Posted on Jul 3, 2017 by Emerson Nafziger

Crunch time for corn

While the record will show that corn planting progressed at a more or less normal rate this spring in Illinois, wet, cool conditions that developed after nearly half of the crop had been planted resulted in a great deal of replanting, especially in the flat-soil areas of Illinois. Some fields damaged by water and some that were too wet to plant before late May likely were planted to soybeans instead of corn. The June 30 acreage report shows Illinois corn acreage dropping by 500,000 from 2016 to 2017 (to 11.1 million acres) and soybean acreage increasing by 290,000 acres, to 10.4 million acres in 2017.

The Illinois corn crop condition ratings (from NASS) reflect both the poor growing conditions during the first weeks of May and the fact that so much replanting took place. The May 14 rating showed that only 42 percent of the corn crop was in good or excellent condition. This rose to 52 percent by May 28, and to 59 percent by June 4. It has remained around 60 percent for the past month, and was 62 percent on June 25. That’s lower than in any of the previous four years, and is lower than the 70 percent or more that is typical for a corn crop on its way to high yields.

The weather so far in the 2017 growing season will look more or less average in retrospect, but has been more variable than usual. April was relatively warm with average rainfall, and May was wetter to much wetter, and a bit cooler than normal. The first half of June was dry with temperatures 2 to 5 degrees above normal, while during the second half of June, rainfall varied from below to above normal, and temperatures were 2 to 3 degrees below normal. Even though they took a roundabout way to get there, growing degree day (GDD) accumulations were close to normal by the end of June, and corn planted in mid-April in central Illinois had accumulated enough GDD to be at or near silking.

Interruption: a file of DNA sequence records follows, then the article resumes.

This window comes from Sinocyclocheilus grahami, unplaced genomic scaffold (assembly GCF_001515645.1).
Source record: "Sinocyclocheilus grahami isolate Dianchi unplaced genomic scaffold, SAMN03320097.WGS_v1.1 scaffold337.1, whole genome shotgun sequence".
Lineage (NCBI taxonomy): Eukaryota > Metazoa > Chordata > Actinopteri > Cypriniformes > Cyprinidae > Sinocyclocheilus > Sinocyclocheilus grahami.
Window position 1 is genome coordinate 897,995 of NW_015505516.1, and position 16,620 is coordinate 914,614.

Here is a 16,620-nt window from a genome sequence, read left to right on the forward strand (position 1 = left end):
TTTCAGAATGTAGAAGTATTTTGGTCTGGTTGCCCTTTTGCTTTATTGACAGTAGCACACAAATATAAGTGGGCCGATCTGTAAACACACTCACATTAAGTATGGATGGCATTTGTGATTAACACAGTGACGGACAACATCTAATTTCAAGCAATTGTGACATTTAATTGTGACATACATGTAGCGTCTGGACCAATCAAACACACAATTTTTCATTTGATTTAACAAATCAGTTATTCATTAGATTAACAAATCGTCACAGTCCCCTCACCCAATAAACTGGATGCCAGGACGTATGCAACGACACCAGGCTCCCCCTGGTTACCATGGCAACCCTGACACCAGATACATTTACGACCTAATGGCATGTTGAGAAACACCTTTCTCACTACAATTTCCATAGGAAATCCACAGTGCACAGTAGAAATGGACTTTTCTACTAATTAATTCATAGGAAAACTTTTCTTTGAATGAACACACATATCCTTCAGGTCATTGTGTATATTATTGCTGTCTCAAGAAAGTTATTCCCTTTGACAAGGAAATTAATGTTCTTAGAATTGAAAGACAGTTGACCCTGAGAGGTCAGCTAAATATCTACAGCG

One notable feature of the corn crop as we approach the critical pollination period is the short plant height in most fields. Plants in some fields are only five feet tall or so as tassels begin to emerge. This is widespread in central Illinois, though the degree of shortening depends some on how much rain has fallen in the past few weeks. I traveled in southwestern Illinoi early last week, and early-planted fields there were of normal height (about 6 feet tall) right before tassel emergence. Those in northern Illinois have a little more time before they tassel, and they might get to more normal height as well, especially if they were planted in May.

Why are early-planted plants short this year? It’s an unusual combination of factors, starting with cool, wet soils in May that both restricted root growth and slowed plant growth, causing roots to grow slowly out into the bulk soil. Then came warm and dry weather in early June, with widespread afternoon leaf-rolling caused by high evaporative demand and root systems unable to take up water fast enough to meet the demand. Having leaves roll indicates a shortage of water in the plant, and cells in any internodes that were developing at that time were not able to compete very well for water. Such cells elongated less than they normally would, and once the cell walls hardened after that, these internodes stayed short.

Low temperatures during vegetative growth in June also worked to keep internodes short, even if there was adequate water. Night temperatures fell into the upper 40s for a day or two during the last week of June, and coming after the high temperatures and lack of rainfall earlier in the month, this likely contributed to having some upper internodes stay shorter than usual. If we look at internode length after pollination (when plant height is fixed) we will be able to tell when stress occurred by which internodes are shortened.